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Speed Subnetting for Success in the CCENT and CCNA Exams

Subnetting is an absolutely critical component for CCNA success. In this article, we are first going to review how subnetting works, ensure you master the “longhand” method and understand the mathematics behind this networking principle. Once this is done, we are going to look at some shortcuts that can be used in the exam to ensure that we can solve the many subnetting challenges quickly and accurately.

Subnetting is an absolutely critical component for CCNA success. The skill must be demonstrated in the CCENT (ICND1) and CCNA (ICND2) exams. Should you take the composite CCNA exam option, you need to be even better and faster at subnetting in order to achieve success.

In this article, we are first going to review how subnetting works and ensure you master the “longhand” method and understand the mathematics behind this networking principle. Then we will look at some shortcuts that can be used in the exam to ensure that we can solve the many subnetting challenges quickly and accurately. I believe it is critical that students understand the how’s and why’s behind this topic. It is unacceptable, in my opinion, to master subnetting if you only know the shortcuts. We need to fully understand why we are doing something in the network, and how it truly works before we can start seeking exam shortcuts.

Why Subnetting?

Why do we even need this concept of subnetting? Well, we need to break up our networks into smaller networks all of the time. Breaking the network up allows the network to be more efficient and more secure and more easily managed.

When you look at a Class B private address like (, you can calculate the number of hosts that can live in this network. You take the number of bits used for host addressing (16), and you raise 2 to this power and then subtract 2. So the formula is 2^h-2 where h is the number of host bits. We need a calculator for this one because the number is so big! It turns out that 65,534 can live in this network. That’s great, that’s amazing, and...it also turns out that this is impossible! In a typical TCP/IP network of today, you are going to have big problems if you start placing 500 or more systems in the same network (subnet), never mind 65,000 or more!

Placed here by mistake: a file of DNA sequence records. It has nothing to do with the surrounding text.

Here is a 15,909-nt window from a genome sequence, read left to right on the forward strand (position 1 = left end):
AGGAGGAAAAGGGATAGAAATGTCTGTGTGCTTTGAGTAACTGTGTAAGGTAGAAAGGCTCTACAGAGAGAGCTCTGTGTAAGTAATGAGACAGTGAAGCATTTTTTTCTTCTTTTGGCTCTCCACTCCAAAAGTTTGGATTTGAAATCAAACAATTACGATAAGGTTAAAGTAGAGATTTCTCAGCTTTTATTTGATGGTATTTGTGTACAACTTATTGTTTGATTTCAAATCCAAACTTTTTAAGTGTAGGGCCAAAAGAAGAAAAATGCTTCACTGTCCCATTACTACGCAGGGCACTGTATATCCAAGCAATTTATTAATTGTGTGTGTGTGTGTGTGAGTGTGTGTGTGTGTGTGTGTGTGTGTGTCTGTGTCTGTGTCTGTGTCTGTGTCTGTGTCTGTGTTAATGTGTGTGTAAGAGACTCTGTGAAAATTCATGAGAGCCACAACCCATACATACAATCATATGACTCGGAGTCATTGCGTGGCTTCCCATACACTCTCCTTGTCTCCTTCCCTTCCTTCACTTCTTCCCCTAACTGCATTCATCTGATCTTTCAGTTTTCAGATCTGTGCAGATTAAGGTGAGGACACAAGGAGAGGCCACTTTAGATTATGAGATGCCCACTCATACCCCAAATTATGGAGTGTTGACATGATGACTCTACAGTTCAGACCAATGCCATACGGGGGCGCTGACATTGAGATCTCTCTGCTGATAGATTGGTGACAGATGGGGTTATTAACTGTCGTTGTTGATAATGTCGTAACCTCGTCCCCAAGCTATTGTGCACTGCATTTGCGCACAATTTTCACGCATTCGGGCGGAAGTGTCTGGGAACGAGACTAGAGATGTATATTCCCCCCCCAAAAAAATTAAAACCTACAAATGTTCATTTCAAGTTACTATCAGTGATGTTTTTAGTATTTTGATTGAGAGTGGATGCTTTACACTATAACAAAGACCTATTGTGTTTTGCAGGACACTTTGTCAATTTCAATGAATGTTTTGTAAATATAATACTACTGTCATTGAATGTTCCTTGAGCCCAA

Number of Subnets and Number of Hosts

So if we want to use the private address space, we need to “subnetwork” this address space in order create more network addresses that can each accommodate an appropriate number of host systems. When we subnetwork, we play a balancing act. As we “borrow” bits for subnetting from the host bits, we can create more subnets, but we do so at the cost of being able to support fewer and fewer host systems per network. The formula for how many hosts you can have always remains the same— it is 2^h-2. The formula for how many networks we can create is very similar. It is 2^n where n is the number of bits we borrow from the host bits.

Let us study an example. If we have and we decide to borrow 8 bits for subnetting, we can create 2^8 or 256 different subnetworks. How many hosts can each of these subnetworks accommodate? Well, there are now 8 bits left for host addressing. 2^8-2 gives us 254 hosts per subnetwork.

A Sample Subnetting Scenario

Let us stick with the example where we begin with the private IP address space of a Class B address of We examine our networking needs and realize that we need to accommodate 100 different subnetworks in our organization. From the previous information in this article, we know that in order to create 100 subnets, we need to borrow 7 bits (2^7 = 128). This is perfect; we have the number of subnetworks that we need, plus a few extra that we can call upon when the network inevitably grows.

What will the subnet mask be in this scenario? This mask will be the one that is used by all of the hosts in all of the different subnetworks. It is critical that we calculate this number correctly, of course.